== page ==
We need to correct the mistaken belief that education should be a DIY endeavor.
Recently, I wrote a post titled "The Problems (And Solutions) Of Higher Education," which presented three key problems facing higher education and offered solutions for what we can do to fix them. In this post, I'll share my view on DIY education.
A recent post by Dylan Matthews of The Washington Post argues that college grads make more money than non-college grads.
In fact, they [college graduates] make over $500,000 more over the course of their lifetimes, on average. That works out, as we've noted before, to among the best returns-on-investment around. It works out to an annual return of around 15 percent a year. The stock market, by contrast, averages 6.8 percent annual returns, and housing averages 0.4 percent a year.
And, an article in The Atlantic by Jordan Weissmann explains that where you go to college has a significant effect on your earning potential. So where you go to college is almost as important as whether you should go to college at all.
Men who went to an institution that was one standard deviation better on its quality measures saw their salaries jump 8.1 percent. For women, the boost was 17.4 percent. The report's author calculated that for males, the increase could translate to an extra $107,000 over the course of a lifetime. For females, it might mean an extra $173,000. To put that in context, people who go to college make somewhere between $412,000 and $570,000 more on average than those who don't, according to various estimates.
The increase in lifetime earnings for college grads is the key problem with the DIY education movement. Graduating from college is correlated with higher lifetime earnings. Graduating from an elite college is correlated with even higher lifetime earnings.
So what does DIY education correlate with? It depends.
In his article titled How to Get By Without a College Degree (And When You Need One), Eric Ravenscraft suggests that a DIY education will turn out quite rosy because you could gain necessary skills without the burden of college debt.
But using examples like Bill Gates or Mark Zuckerberg as college dropouts who succeeded is misleading. Very few people will ever reach the type of financial or career success that Gates and Zuckerberg have, even with a degree from an elite university. What's more likely is something similar to Mr. Ravenscraft's own experience: "Over the last eight years I've pushed shopping carts, shot wedding videos, worked in private investigations, sold software and video games, all in addition to writing."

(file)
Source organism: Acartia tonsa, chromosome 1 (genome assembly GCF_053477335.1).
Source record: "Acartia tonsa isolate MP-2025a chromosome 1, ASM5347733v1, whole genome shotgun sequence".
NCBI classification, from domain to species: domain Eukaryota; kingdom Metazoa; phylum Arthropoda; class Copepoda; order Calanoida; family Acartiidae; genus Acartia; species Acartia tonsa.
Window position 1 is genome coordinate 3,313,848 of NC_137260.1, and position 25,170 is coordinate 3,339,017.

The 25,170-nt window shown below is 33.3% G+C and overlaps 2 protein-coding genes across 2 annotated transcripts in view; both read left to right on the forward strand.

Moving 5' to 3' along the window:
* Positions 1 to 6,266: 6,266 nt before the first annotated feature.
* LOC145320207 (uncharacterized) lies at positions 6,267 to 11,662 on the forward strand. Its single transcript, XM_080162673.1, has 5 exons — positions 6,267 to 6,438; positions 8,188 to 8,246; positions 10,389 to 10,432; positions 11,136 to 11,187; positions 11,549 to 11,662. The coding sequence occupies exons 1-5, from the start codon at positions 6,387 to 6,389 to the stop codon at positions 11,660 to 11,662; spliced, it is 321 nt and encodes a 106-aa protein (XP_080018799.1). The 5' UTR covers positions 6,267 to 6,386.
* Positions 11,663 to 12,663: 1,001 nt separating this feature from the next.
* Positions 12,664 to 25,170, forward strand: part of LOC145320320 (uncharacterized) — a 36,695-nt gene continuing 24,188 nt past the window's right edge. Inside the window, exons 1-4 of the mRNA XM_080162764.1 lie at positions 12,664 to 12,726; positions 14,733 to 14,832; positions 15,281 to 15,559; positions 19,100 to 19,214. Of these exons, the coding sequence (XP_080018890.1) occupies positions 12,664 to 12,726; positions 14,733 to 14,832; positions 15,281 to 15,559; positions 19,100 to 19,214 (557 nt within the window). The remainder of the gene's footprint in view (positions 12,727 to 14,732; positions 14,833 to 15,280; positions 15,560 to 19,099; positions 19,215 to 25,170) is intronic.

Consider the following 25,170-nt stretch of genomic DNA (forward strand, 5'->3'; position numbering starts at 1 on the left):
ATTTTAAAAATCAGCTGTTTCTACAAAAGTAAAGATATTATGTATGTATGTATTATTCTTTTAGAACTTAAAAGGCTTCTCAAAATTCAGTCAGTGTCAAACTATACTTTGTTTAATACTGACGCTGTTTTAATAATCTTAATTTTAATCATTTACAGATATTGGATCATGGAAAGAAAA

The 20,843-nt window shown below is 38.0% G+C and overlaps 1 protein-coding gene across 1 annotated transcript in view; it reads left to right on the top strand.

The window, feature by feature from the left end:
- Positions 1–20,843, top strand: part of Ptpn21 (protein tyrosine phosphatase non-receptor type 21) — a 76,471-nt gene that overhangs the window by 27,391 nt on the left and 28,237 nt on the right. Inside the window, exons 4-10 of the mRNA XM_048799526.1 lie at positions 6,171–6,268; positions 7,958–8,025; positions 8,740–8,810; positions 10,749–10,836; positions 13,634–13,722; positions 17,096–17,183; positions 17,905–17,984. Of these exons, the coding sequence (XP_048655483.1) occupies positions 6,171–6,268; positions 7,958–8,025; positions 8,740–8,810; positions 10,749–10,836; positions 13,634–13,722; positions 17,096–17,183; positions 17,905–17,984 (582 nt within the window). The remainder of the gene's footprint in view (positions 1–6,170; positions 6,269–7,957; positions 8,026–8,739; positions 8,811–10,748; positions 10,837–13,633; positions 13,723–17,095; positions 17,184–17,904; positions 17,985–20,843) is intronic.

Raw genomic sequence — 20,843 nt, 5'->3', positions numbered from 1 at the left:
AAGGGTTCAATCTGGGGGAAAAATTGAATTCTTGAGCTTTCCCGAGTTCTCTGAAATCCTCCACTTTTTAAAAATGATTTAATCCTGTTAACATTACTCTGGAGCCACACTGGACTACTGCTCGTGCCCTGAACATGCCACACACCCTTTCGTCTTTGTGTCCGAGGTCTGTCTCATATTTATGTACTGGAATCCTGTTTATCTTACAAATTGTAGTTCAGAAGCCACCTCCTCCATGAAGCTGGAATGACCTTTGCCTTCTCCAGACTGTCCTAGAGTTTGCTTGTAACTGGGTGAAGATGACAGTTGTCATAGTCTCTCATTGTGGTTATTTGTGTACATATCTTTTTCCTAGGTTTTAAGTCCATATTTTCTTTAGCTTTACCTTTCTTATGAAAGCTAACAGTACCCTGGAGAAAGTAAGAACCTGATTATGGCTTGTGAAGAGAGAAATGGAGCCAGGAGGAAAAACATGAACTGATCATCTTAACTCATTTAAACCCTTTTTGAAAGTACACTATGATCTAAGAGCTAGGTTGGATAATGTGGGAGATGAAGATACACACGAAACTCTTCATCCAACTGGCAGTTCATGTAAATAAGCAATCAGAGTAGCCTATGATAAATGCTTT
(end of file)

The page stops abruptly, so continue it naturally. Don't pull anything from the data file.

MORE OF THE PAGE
A DIY education can provide the same level of knowledge as a formal education for a fraction of the price, if not entirely free. But you're giving up a lot in the process:
All of those iTunes U classes you took might provide a knowledge-base but they can't provide a reference for your job application. You may have learned how to code Python, but you haven't had a chance to develop a network of friends who'll refer you to a job. And even if a DIY education is free -- or close to free -- there's no evidence that you'll see a boost in lifetime earnings commensurate with a college education.
There's a bright spot in the DIY education movement -- the Thiel Fellowship. Fellows receive a $100,000 grant that pairs skill development with networking and mentorship instead of going to college. It's certainly a step in the right direction, but it's not a scalable approach to educating the masses.
That's why a DIY education isn't a sustainable solution to the exorbitant cost of a college education.
It's also one of the reasons why I co-founded yourClass, which is a marketplace for live online education. It's an education platform where you can learn anything with a DIY feel to it - but with the benefits that come from a traditional education: live interaction with a teacher and a network of classmates.
Instead of focusing solely on skill development, like so many edtech startups have done, we need to look at dramatically lowering the cost of providing a holistic educational experience. We must find a cost-effective way of developing student competency while also providing a network of peers to provide that first job referral and the teacher to provide a reference for that first job.
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